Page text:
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Home / Lifestyle / Let’s share God’s compassion for us

Let’s share God’s compassion for us


Living on purpose with William Holland

In today’s world, it’s common to see people standing on a street corner holding a sign declaring how desperate they are for financial assistance. In our small town, we also have some who walk up and down the streets at all hours of the day and night and, over the years, they have become familiar simply by being continually visible.
Along with others, I have spoken with them and assist them in whatever way possible. Most of them have a place to stay and receive social-security assistance but still need help in many different ways. They suffer from various health problems and dysfunctional family situations but, unfortunately, they are also exposed to harassment as passing motorists honk their horns and laugh at them.
One older gentleman in particular pushes a shopping cart around town and it’s usually filled with empty cans and various items he has found. His skin is weathered and wrinkled and occasionally someone will stop and talk with him and give him a sandwich.
In speaking with him, I discovered that he receives social security and has a modest place to live but he seems to enjoy walking around town and is free to do whatever he wants as long as he is not bothering anyone or causing a problem. We have a number of other colorful characters who do the same thing, reminding us that there are people who live a much different life than we do.
I’m sure there are reasons and circumstances that would explain such people’s individual situations but we are not to look down on or be cruel to those who have experienced a difficult and disappointing life.
Colossians chapter 3 describes the attributes that Jesus hopes we will realize and develop: “Put on therefore, as the elect of God, holy and beloved, a heart of mercy, kindness, humbleness of mind, meekness, long-suffering; showing patience and understanding, and forgiving one another”.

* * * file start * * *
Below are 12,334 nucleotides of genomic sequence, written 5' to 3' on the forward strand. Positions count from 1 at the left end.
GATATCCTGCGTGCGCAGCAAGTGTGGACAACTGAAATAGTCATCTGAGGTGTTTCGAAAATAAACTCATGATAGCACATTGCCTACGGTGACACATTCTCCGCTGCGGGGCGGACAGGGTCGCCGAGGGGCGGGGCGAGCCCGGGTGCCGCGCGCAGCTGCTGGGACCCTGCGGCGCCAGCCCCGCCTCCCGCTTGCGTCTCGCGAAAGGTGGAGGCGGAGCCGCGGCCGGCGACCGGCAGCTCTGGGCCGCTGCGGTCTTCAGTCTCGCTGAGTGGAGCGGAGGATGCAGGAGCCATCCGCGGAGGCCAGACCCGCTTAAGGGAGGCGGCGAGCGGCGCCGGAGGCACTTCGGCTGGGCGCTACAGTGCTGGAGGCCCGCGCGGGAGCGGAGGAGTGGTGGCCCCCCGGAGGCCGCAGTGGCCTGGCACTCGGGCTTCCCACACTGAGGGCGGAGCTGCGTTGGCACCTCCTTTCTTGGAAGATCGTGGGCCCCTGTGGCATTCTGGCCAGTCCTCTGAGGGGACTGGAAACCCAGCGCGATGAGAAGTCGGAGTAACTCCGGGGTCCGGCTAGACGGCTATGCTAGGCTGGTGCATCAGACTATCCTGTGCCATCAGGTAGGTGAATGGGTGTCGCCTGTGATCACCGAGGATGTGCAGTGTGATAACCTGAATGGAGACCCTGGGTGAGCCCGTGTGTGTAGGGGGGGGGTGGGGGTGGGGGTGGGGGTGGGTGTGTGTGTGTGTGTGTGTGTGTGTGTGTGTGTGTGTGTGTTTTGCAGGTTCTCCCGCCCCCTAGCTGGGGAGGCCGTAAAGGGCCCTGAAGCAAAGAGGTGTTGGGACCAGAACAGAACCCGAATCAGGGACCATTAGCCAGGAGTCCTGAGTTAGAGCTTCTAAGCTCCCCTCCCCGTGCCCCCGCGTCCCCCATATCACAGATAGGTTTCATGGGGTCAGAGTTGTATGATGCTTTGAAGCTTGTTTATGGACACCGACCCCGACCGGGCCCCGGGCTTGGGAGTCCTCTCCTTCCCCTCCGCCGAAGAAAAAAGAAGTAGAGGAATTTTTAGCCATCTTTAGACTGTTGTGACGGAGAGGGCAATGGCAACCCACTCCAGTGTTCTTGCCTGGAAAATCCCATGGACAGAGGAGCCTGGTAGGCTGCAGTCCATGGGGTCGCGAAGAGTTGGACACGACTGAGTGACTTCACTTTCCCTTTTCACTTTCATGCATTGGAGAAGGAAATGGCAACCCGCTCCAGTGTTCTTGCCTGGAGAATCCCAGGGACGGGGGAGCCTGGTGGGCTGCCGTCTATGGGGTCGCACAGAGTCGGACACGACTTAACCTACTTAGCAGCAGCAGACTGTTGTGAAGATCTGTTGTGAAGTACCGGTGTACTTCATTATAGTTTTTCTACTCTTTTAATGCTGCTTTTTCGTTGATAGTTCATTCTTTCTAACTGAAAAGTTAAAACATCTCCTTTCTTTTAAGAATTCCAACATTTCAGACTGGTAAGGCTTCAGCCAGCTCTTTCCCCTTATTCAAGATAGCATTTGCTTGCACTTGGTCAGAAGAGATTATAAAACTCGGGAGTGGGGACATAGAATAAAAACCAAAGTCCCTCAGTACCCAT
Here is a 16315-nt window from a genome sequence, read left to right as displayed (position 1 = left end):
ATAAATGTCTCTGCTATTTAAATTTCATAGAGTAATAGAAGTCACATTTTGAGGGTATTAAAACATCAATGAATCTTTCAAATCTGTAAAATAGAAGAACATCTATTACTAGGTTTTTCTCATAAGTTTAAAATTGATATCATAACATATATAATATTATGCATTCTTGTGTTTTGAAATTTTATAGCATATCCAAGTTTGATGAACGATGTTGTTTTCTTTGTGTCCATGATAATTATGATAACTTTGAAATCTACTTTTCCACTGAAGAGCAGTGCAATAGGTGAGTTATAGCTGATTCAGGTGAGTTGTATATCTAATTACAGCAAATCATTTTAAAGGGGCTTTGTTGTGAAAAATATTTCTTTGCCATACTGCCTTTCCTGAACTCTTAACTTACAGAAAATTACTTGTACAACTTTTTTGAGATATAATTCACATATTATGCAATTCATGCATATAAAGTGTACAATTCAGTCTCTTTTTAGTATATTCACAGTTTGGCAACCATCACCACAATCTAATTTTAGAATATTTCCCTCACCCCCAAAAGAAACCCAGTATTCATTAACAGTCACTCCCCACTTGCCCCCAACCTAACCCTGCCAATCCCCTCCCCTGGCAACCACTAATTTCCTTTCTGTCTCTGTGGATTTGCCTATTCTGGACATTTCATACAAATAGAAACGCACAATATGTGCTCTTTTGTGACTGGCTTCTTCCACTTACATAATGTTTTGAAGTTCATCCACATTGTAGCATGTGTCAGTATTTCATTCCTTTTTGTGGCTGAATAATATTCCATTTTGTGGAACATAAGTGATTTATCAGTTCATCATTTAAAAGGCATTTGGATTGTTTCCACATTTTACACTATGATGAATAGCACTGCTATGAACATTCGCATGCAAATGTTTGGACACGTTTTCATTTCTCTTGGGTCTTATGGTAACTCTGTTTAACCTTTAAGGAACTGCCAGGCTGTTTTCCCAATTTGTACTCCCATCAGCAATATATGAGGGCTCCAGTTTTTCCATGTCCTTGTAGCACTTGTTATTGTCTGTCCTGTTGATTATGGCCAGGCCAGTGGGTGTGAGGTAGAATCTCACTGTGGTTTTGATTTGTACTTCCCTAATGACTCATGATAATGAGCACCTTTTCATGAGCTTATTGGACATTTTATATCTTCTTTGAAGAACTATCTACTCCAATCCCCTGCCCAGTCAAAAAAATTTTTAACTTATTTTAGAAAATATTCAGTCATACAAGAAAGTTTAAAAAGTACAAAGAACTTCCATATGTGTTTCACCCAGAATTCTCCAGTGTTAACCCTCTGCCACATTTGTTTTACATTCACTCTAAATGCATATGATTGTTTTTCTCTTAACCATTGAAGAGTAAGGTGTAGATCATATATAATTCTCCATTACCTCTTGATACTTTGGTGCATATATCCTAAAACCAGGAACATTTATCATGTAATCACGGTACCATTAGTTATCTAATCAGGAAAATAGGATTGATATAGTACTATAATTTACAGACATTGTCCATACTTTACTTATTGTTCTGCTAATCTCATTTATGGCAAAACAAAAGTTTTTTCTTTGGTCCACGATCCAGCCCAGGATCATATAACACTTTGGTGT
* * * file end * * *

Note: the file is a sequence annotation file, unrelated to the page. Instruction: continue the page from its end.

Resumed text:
As a community chaplain and a member of state and local crisis-response teams in Kentucky, I am often involved with people seeking assistance, especially during the wintertime. Our local leaders graciously open the schools and other buildings for emergency warming shelters for the homeless and many restaurants are generous in constantly donating food.
Recently, a new emergency shelter has opened with a vision of serving three meals per day and providing 60 beds, along with washers and dryers where the homeless can maintain their clothes.
My sister Terri, who helps me each year with holiday food boxes for the needy, was taking a tour of this new facility recently with her eight-year-old son Victor, who listened as she was explaining to him about generosity and how important it is to help others.
Suddenly, he spoke up and said: “Mom, maybe the man who pushes that shopping cart around town can find this place”. The room fell quiet. He was trying to process this information and the innocence of a child had connected with having compassion for someone in need.
This story brings a tear to my eye as I think how important it is to teach our children not to take our blessings for granted and how Christ wants us to love and help others.
James chapter two talks about people who are wealthy and those who are poor and refers to respect and attitudes of pride and the way we treat people. The writer explains how easy it is to brag about possessing faith and having pity on those who are suffering while walking away without actually doing anything to bring relief to the situation.
Verse 15 reads: “If a brother or sister be naked, and destitute of daily food, and one of you tells them ‘Depart in peace and I hope you find food and shelter’ but does not take action to give them what they need – how is that helping?”
We can use the excuse that people have created their own problems but we have all made mistakes and, if not for the grace of God, where would any of us be?
“And be kind one to another, tender-hearted, forgiving one another, even as God for the sake of Christ has forgiven you” – Ephesians 4:32.
Kentucky resident William Holland is an outreach minister, chaplain and author who has his own Christian website,, and sets out each week to find thought-provoking messages of inspiration, hope and encouragement for our readers.

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